The story of the paper straw, which was no match for the plastic one
Marvin Stone, perhaps more than any other person, deserves credit for making artificial straws useful and popular. But he doesn’t deserve the blame for what straws have become.
Stone, a serial inventor who was known for manufacturing a variety of products with a cylinder shape, such as cigarette holders. Born in Ohio but based in Washington, D.C. for much of his life, he launched his career as a journalist, but eventually followed his father’s inventive spirit into the realm of manufacturing. Being a D.C. resident, he was a big fan of mint juleps, a drink popularized in the city during the 19th century by famed Kentucky Senator Henry Clay. Stone would order the drinks at Aman’s, a well-known restaurant in DC during the era—though he was disappointed by the rye straws, which had a negative effect on his drink.
Since Stone was already making cigarette holders and had recently patented a fountain pen holder, so he knew a thing or two about building cylinder-shaped objects. So he wrapped a sheet of paper around a pencil, added some glue, and suddenly he had invented the paper straw. He gave his initial supply to Aman’s for his own personal use, but found that people he ran into at the bar were impressed enough with his invention that they wanted their own. That led Stone to patent the device, and within a few years, he had cornered the market on paper straws, which became popular with the rise of soda fountains at pharmacies.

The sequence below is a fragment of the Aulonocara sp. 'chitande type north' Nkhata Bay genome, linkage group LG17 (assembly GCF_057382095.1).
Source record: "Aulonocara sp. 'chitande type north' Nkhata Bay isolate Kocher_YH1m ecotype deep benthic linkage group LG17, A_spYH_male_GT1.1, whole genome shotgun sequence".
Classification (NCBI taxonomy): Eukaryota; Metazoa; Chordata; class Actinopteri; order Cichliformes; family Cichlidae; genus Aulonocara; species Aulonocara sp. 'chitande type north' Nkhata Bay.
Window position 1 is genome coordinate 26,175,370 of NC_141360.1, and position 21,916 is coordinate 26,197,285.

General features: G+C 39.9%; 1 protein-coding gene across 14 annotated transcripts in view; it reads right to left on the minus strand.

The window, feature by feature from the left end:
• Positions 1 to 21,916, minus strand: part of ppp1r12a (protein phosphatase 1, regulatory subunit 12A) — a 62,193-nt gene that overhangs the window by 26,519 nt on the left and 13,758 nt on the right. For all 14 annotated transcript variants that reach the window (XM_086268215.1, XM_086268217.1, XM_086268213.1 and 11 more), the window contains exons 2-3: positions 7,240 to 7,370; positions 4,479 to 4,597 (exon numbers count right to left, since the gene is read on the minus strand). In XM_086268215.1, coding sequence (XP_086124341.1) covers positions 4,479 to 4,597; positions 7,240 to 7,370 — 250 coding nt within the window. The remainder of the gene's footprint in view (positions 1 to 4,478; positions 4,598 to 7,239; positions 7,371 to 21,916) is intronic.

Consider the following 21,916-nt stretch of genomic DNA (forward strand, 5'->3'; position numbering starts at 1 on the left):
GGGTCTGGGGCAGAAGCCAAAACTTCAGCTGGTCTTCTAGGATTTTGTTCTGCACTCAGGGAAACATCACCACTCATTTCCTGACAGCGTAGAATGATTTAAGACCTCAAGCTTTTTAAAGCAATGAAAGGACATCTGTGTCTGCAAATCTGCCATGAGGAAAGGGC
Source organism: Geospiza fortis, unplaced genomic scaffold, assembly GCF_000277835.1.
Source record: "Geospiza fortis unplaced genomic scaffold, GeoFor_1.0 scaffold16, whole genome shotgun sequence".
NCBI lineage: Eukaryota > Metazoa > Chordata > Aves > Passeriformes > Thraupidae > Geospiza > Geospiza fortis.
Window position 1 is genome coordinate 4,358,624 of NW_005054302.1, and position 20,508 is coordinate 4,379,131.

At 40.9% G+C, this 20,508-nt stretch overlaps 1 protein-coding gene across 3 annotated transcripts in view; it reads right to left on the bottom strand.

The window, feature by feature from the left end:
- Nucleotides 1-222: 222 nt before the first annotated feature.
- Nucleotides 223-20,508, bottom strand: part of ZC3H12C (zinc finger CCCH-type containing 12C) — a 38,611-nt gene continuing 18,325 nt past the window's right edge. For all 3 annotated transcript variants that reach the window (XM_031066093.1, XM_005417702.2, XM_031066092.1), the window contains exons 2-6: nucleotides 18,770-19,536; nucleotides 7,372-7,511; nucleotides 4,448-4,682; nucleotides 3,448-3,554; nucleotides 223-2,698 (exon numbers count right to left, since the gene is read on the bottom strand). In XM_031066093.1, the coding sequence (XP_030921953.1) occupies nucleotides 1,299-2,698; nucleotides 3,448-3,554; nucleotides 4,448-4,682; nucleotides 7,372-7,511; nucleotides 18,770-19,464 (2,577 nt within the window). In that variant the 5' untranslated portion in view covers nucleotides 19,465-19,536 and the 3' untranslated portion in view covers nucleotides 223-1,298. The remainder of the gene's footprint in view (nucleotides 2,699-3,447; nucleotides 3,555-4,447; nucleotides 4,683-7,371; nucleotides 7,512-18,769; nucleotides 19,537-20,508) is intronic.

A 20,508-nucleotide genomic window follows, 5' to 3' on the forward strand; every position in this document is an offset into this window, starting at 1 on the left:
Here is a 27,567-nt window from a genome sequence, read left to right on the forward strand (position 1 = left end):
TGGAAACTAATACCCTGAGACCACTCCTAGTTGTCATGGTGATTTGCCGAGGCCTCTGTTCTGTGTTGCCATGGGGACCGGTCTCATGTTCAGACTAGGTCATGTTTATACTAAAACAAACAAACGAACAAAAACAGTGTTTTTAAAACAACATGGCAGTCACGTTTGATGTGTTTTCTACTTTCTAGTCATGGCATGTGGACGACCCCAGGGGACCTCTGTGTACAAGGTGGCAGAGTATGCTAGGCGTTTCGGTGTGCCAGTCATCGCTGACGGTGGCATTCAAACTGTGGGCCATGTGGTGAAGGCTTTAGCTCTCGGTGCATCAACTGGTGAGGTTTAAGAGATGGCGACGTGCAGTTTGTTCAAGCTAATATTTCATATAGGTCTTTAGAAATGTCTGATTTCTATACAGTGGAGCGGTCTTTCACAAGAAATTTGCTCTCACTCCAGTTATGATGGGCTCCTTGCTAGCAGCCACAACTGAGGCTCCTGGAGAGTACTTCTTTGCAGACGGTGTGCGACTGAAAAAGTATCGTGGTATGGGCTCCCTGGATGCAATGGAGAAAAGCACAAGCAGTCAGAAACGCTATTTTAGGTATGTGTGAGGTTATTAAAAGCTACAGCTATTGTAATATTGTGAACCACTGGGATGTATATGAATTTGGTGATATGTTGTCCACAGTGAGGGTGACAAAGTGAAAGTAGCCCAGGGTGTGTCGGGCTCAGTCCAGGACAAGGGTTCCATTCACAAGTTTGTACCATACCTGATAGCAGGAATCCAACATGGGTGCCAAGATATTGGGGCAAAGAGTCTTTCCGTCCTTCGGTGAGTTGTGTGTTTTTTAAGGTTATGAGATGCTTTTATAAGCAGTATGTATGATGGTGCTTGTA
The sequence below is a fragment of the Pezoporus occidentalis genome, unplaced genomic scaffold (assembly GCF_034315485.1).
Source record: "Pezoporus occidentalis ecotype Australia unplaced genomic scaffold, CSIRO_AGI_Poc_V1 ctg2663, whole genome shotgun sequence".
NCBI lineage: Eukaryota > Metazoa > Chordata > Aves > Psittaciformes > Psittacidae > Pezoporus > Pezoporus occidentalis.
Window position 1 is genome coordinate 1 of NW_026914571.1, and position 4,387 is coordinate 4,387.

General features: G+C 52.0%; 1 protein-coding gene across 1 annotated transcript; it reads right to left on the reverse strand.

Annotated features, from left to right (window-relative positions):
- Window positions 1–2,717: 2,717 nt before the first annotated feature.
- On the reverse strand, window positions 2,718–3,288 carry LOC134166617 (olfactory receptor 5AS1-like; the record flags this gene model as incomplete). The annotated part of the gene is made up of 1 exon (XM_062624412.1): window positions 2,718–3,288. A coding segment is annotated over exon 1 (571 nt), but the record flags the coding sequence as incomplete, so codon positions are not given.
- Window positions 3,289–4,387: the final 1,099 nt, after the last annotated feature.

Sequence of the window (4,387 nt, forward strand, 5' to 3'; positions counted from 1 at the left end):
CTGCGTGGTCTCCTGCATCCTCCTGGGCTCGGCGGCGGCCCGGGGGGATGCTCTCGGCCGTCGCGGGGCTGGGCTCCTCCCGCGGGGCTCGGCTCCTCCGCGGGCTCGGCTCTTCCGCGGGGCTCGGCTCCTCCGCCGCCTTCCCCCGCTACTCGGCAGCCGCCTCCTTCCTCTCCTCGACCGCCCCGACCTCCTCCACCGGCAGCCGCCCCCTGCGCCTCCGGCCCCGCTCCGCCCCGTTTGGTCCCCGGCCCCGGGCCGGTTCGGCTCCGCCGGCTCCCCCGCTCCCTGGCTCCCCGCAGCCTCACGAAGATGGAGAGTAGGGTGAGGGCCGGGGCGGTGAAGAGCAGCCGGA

According to a 1889 article from The Lafayette Advertiser, Stone’s factory was producing 2 million straws per day not long after he filed for that patent. And when he died in 1899, Stone was well-regarded in obituaries.
“Although few pharmacists have had the pleasure of personally meeting Mr. Stone, his name is, nevertheless, known wherever there is a soda fountain,” the pharmacy trade publication The Spatula wrote at the time.
But the straws had a problem—simply, they weren’t as durable as plastic, and while they didn’t negatively affect the taste of the soda like rye straws did, they did eventually disintegrate in the beverages. By the 1960s, plastic straws, which initially carried a sense of novelty for the public because they could be made clear, had usurped the paper version entirely.